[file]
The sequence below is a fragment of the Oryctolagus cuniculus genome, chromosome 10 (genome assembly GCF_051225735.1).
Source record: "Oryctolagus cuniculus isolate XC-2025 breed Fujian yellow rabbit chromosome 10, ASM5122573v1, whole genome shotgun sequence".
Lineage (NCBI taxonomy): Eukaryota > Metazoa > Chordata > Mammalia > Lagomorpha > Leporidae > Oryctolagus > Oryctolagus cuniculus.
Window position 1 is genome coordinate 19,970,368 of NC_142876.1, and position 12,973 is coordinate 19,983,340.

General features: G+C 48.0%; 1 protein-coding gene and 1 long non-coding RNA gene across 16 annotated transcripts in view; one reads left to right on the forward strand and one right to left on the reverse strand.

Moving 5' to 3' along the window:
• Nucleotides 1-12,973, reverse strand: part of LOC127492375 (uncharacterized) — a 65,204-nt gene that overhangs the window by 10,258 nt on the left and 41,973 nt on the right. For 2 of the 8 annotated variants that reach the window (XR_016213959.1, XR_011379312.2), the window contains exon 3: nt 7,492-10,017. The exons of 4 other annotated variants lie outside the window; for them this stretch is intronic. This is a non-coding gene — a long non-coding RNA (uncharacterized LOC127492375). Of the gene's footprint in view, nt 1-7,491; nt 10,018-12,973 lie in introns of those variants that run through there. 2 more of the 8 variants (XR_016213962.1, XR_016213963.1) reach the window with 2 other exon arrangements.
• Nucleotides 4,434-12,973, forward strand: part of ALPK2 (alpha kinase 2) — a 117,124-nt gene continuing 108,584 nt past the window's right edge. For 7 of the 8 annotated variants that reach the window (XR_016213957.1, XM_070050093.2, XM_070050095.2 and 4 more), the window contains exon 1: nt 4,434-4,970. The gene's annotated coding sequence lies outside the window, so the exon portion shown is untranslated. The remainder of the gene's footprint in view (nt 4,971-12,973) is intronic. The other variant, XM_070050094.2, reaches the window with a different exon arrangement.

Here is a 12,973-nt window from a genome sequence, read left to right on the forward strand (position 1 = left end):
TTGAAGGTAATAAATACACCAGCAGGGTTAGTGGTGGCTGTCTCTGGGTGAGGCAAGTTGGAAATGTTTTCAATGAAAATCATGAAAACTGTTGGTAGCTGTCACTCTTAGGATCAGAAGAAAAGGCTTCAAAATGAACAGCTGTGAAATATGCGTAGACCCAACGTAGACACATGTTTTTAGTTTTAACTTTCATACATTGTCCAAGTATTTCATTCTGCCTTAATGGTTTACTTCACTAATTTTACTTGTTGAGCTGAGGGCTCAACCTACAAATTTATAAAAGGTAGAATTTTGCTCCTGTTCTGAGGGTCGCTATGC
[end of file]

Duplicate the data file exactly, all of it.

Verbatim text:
The sequence below is a fragment of the Oryctolagus cuniculus genome, chromosome 10 (genome assembly GCF_051225735.1).
Source record: "Oryctolagus cuniculus isolate XC-2025 breed Fujian yellow rabbit chromosome 10, ASM5122573v1, whole genome shotgun sequence".
Lineage (NCBI taxonomy): Eukaryota > Metazoa > Chordata > Mammalia > Lagomorpha > Leporidae > Oryctolagus > Oryctolagus cuniculus.
Window position 1 is genome coordinate 19,970,368 of NC_142876.1, and position 12,973 is coordinate 19,983,340.

General features: G+C 48.0%; 1 protein-coding gene and 1 long non-coding RNA gene across 16 annotated transcripts in view; one reads left to right on the forward strand and one right to left on the reverse strand.

Moving 5' to 3' along the window:
• Nucleotides 1-12,973, reverse strand: part of LOC127492375 (uncharacterized) — a 65,204-nt gene that overhangs the window by 10,258 nt on the left and 41,973 nt on the right. For 2 of the 8 annotated variants that reach the window (XR_016213959.1, XR_011379312.2), the window contains exon 3: nt 7,492-10,017. The exons of 4 other annotated variants lie outside the window; for them this stretch is intronic. This is a non-coding gene — a long non-coding RNA (uncharacterized LOC127492375). Of the gene's footprint in view, nt 1-7,491; nt 10,018-12,973 lie in introns of those variants that run through there. 2 more of the 8 variants (XR_016213962.1, XR_016213963.1) reach the window with 2 other exon arrangements.
• Nucleotides 4,434-12,973, forward strand: part of ALPK2 (alpha kinase 2) — a 117,124-nt gene continuing 108,584 nt past the window's right edge. For 7 of the 8 annotated variants that reach the window (XR_016213957.1, XM_070050093.2, XM_070050095.2 and 4 more), the window contains exon 1: nt 4,434-4,970. The gene's annotated coding sequence lies outside the window, so the exon portion shown is untranslated. The remainder of the gene's footprint in view (nt 4,971-12,973) is intronic. The other variant, XM_070050094.2, reaches the window with a different exon arrangement.

Here is a 12,973-nt window from a genome sequence, read left to right on the forward strand (position 1 = left end):
TTGAAGGTAATAAATACACCAGCAGGGTTAGTGGTGGCTGTCTCTGGGTGAGGCAAGTTGGAAATGTTTTCAATGAAAATCATGAAAACTGTTGGTAGCTGTCACTCTTAGGATCAGAAGAAAAGGCTTCAAAATGAACAGCTGTGAAATATGCGTAGACCCAACGTAGACACATGTTTTTAGTTTTAACTTTCATACATTGTCCAAGTATTTCATTCTGCCTTAATGGTTTACTTCACTAATTTTACTTGTTGAGCTGAGGGCTCAACCTACAAATTTATAAAAGGTAGAATTTTGCTCCTGTTCTGAGGGTCGCTATGC